Dividend Dates Explained

Submitted by Share Trading on 30 August, 2010 - 15:25

There are many dividend dates you may come across such as: ex date, record date, payable date and closing date. We will explain the dividend dates in this article.

For Australian traders and investors, only two dates are important: the ex date (or the ex dividend date) and the payable date (or payment date). For companies, the dates important to them are the closing date (or the record date) and the payable date.

Company Declares a Dividend

When an Australian public company declares a dividend, it also announces as books closing date (or record date). All the shareholders of the company who are listed on the shares register will be entitled to receive the dividend.

To be on the share register at the record date, stock investors will have to buy the shares three business days earlier. Why? Because the Australian stock market (ASX) operates on the T+3 settlement system (the transaction plus 3 days). When you buy an Australian share, you are the economic owner of the stock, exposed to the gains and losses of the stock's price. However, the actual day the trade is settled, where money and stock changes hands occurs three business days later.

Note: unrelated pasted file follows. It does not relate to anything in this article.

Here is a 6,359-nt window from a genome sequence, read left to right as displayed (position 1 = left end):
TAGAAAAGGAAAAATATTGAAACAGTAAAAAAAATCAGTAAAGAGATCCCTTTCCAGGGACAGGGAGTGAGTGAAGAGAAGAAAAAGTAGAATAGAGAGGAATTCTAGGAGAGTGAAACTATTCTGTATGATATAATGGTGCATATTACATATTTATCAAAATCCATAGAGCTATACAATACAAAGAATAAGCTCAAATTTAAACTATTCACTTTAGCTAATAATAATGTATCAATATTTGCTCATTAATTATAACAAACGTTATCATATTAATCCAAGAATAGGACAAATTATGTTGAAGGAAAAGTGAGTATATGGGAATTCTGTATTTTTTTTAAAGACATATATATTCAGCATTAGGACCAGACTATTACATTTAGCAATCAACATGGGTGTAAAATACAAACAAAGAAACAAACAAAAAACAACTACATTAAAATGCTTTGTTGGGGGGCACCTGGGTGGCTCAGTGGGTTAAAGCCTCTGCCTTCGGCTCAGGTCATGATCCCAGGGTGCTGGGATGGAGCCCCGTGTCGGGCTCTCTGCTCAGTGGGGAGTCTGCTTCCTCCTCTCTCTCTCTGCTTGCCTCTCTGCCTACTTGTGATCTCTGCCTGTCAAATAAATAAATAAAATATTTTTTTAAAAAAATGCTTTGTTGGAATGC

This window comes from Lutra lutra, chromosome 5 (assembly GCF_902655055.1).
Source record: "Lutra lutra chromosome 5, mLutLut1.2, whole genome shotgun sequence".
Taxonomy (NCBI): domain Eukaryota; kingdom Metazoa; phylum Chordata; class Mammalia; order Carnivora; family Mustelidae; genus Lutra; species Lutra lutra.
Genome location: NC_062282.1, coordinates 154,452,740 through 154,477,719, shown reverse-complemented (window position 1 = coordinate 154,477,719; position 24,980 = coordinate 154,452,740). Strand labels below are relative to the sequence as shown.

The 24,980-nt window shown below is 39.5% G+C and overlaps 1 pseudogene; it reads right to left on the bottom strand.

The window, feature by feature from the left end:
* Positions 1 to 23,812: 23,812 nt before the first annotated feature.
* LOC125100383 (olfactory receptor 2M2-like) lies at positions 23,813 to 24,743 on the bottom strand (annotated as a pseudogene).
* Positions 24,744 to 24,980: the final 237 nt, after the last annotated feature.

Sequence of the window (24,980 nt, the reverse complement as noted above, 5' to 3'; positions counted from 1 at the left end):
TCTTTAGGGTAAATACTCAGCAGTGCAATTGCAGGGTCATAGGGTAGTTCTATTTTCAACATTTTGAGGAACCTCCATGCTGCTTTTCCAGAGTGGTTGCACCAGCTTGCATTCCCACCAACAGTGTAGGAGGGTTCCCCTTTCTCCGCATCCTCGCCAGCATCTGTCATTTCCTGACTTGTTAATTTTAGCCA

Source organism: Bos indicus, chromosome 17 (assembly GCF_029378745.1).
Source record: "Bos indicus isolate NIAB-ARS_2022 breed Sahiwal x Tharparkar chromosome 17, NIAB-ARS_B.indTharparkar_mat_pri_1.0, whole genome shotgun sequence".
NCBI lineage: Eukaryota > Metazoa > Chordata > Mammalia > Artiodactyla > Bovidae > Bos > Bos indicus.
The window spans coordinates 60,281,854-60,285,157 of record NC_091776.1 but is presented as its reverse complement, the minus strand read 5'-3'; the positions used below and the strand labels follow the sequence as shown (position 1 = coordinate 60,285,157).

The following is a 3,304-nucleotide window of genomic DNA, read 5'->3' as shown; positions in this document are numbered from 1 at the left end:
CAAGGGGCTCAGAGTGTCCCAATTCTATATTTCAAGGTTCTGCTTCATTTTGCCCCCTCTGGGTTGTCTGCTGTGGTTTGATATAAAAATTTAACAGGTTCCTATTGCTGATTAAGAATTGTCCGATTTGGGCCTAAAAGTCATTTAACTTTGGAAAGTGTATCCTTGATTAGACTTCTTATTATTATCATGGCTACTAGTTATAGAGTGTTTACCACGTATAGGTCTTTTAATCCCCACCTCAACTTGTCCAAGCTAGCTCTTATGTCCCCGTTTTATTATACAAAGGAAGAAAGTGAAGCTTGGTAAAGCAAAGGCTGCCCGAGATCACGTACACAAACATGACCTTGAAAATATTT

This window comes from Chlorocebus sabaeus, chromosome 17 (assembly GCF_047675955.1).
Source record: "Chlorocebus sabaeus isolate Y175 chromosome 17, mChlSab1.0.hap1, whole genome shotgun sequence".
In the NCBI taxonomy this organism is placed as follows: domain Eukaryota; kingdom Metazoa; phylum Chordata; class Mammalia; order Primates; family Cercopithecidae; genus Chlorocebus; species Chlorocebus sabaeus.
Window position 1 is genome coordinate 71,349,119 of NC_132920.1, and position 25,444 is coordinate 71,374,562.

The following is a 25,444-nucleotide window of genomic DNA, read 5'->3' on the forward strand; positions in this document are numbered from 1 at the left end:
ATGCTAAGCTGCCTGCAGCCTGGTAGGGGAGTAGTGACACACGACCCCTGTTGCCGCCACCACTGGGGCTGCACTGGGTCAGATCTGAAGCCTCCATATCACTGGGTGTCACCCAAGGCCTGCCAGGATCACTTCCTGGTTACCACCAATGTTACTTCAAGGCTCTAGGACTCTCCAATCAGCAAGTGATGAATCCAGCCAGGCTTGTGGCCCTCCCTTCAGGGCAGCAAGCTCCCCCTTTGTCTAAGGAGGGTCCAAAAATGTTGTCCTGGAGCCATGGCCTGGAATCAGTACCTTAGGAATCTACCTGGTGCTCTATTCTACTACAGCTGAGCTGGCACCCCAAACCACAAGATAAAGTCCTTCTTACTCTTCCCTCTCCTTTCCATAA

The Ex Dividend Date

The ex dividend date (or the ex date) is a date which considers T+3 and the record date. The ASX calculates this date for investors and it also considers public holidays and weekends. The exdiv is an important date for investors as you must buy the stock before this date to be entitled to the dividend. Buy the company's shares on or after this date, and you’ve missed the current dividend.

The share price falls by the value of the dividend on the exdividend date. You will be paid the difference as a dividend payment. Of course, the extent of the fall may depend on current economic and company circumstances – the stock price may fall more than the dividend price or fall just a little.

The Payable Date

The payable date is when the company sends out payment of the dividend via cheques or a direct deposit to the entitled shareholders. For investors who have chosen to be a part of a Dividend Reinvestment Plan (DRP), you will receive shares in lieu of cash.

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